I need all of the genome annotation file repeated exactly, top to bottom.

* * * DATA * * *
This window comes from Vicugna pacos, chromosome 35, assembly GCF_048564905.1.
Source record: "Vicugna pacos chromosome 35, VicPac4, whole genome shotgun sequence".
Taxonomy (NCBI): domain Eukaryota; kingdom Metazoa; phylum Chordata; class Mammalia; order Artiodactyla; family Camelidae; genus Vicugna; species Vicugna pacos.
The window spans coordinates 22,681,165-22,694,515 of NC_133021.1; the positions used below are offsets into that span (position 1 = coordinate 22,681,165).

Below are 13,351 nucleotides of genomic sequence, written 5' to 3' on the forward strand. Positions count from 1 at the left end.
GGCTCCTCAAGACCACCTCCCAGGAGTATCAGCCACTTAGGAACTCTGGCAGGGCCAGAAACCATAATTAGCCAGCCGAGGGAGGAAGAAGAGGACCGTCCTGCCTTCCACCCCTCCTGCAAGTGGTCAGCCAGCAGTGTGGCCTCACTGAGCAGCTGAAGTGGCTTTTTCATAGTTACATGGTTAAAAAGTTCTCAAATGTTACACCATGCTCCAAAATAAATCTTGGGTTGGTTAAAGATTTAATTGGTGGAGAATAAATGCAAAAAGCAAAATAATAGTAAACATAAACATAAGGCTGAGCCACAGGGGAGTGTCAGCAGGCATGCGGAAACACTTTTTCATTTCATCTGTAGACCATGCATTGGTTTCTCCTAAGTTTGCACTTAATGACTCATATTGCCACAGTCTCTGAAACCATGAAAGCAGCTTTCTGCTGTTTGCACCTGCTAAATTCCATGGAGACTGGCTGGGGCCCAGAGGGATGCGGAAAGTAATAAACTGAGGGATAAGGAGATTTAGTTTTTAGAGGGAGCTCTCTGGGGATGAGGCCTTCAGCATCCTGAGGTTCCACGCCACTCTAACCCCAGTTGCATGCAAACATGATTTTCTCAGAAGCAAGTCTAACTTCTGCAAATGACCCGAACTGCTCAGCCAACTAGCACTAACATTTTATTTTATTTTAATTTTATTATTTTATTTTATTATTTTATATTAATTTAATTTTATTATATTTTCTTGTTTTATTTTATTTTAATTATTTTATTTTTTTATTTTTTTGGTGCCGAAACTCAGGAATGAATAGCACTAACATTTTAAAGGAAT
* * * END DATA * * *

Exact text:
This window comes from Vicugna pacos, chromosome 35, assembly GCF_048564905.1.
Source record: "Vicugna pacos chromosome 35, VicPac4, whole genome shotgun sequence".
Taxonomy (NCBI): domain Eukaryota; kingdom Metazoa; phylum Chordata; class Mammalia; order Artiodactyla; family Camelidae; genus Vicugna; species Vicugna pacos.
The window spans coordinates 22,681,165-22,694,515 of NC_133021.1; the positions used below are offsets into that span (position 1 = coordinate 22,681,165).

Below are 13,351 nucleotides of genomic sequence, written 5' to 3' on the forward strand. Positions count from 1 at the left end.
GGCTCCTCAAGACCACCTCCCAGGAGTATCAGCCACTTAGGAACTCTGGCAGGGCCAGAAACCATAATTAGCCAGCCGAGGGAGGAAGAAGAGGACCGTCCTGCCTTCCACCCCTCCTGCAAGTGGTCAGCCAGCAGTGTGGCCTCACTGAGCAGCTGAAGTGGCTTTTTCATAGTTACATGGTTAAAAAGTTCTCAAATGTTACACCATGCTCCAAAATAAATCTTGGGTTGGTTAAAGATTTAATTGGTGGAGAATAAATGCAAAAAGCAAAATAATAGTAAACATAAACATAAGGCTGAGCCACAGGGGAGTGTCAGCAGGCATGCGGAAACACTTTTTCATTTCATCTGTAGACCATGCATTGGTTTCTCCTAAGTTTGCACTTAATGACTCATATTGCCACAGTCTCTGAAACCATGAAAGCAGCTTTCTGCTGTTTGCACCTGCTAAATTCCATGGAGACTGGCTGGGGCCCAGAGGGATGCGGAAAGTAATAAACTGAGGGATAAGGAGATTTAGTTTTTAGAGGGAGCTCTCTGGGGATGAGGCCTTCAGCATCCTGAGGTTCCACGCCACTCTAACCCCAGTTGCATGCAAACATGATTTTCTCAGAAGCAAGTCTAACTTCTGCAAATGACCCGAACTGCTCAGCCAACTAGCACTAACATTTTATTTTATTTTAATTTTATTATTTTATTTTATTATTTTATATTAATTTAATTTTATTATATTTTCTTGTTTTATTTTATTTTAATTATTTTATTTTTTTATTTTTTTGGTGCCGAAACTCAGGAATGAATAGCACTAACATTTTAAAGGAAT